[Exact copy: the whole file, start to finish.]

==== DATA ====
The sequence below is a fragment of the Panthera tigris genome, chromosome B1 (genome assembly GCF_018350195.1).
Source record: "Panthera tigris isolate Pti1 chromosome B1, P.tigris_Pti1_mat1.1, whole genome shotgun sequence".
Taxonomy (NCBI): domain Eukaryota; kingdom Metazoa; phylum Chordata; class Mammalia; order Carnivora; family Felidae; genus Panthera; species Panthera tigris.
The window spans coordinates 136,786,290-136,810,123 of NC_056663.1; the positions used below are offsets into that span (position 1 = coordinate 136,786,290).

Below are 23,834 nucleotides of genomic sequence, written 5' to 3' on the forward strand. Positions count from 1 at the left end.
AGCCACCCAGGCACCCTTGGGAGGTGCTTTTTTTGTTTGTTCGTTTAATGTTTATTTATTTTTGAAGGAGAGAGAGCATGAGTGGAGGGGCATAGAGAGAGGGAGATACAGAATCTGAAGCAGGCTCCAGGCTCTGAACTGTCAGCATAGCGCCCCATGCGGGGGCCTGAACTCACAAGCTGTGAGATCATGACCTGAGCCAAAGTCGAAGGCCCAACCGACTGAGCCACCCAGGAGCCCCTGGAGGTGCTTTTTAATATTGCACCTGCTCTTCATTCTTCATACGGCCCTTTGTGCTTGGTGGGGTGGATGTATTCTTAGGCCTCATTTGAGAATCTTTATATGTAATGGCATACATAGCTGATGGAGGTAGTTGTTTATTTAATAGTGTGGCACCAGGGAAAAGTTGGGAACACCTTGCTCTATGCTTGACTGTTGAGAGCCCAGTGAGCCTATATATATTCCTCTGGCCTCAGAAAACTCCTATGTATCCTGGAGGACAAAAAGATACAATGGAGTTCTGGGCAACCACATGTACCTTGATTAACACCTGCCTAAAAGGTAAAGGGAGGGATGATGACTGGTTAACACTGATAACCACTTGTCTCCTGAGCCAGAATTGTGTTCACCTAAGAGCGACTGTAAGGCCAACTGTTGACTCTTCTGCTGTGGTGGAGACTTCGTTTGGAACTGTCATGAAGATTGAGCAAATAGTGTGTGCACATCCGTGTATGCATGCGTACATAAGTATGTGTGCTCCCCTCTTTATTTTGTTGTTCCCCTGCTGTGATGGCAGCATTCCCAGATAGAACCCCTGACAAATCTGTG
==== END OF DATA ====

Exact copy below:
The sequence below is a fragment of the Panthera tigris genome, chromosome B1 (genome assembly GCF_018350195.1).
Source record: "Panthera tigris isolate Pti1 chromosome B1, P.tigris_Pti1_mat1.1, whole genome shotgun sequence".
Taxonomy (NCBI): domain Eukaryota; kingdom Metazoa; phylum Chordata; class Mammalia; order Carnivora; family Felidae; genus Panthera; species Panthera tigris.
The window spans coordinates 136,786,290-136,810,123 of NC_056663.1; the positions used below are offsets into that span (position 1 = coordinate 136,786,290).

Below are 23,834 nucleotides of genomic sequence, written 5' to 3' on the forward strand. Positions count from 1 at the left end.
AGCCACCCAGGCACCCTTGGGAGGTGCTTTTTTTGTTTGTTCGTTTAATGTTTATTTATTTTTGAAGGAGAGAGAGCATGAGTGGAGGGGCATAGAGAGAGGGAGATACAGAATCTGAAGCAGGCTCCAGGCTCTGAACTGTCAGCATAGCGCCCCATGCGGGGGCCTGAACTCACAAGCTGTGAGATCATGACCTGAGCCAAAGTCGAAGGCCCAACCGACTGAGCCACCCAGGAGCCCCTGGAGGTGCTTTTTAATATTGCACCTGCTCTTCATTCTTCATACGGCCCTTTGTGCTTGGTGGGGTGGATGTATTCTTAGGCCTCATTTGAGAATCTTTATATGTAATGGCATACATAGCTGATGGAGGTAGTTGTTTATTTAATAGTGTGGCACCAGGGAAAAGTTGGGAACACCTTGCTCTATGCTTGACTGTTGAGAGCCCAGTGAGCCTATATATATTCCTCTGGCCTCAGAAAACTCCTATGTATCCTGGAGGACAAAAAGATACAATGGAGTTCTGGGCAACCACATGTACCTTGATTAACACCTGCCTAAAAGGTAAAGGGAGGGATGATGACTGGTTAACACTGATAACCACTTGTCTCCTGAGCCAGAATTGTGTTCACCTAAGAGCGACTGTAAGGCCAACTGTTGACTCTTCTGCTGTGGTGGAGACTTCGTTTGGAACTGTCATGAAGATTGAGCAAATAGTGTGTGCACATCCGTGTATGCATGCGTACATAAGTATGTGTGCTCCCCTCTTTATTTTGTTGTTCCCCTGCTGTGATGGCAGCATTCCCAGATAGAACCCCTGACAAATCTGTG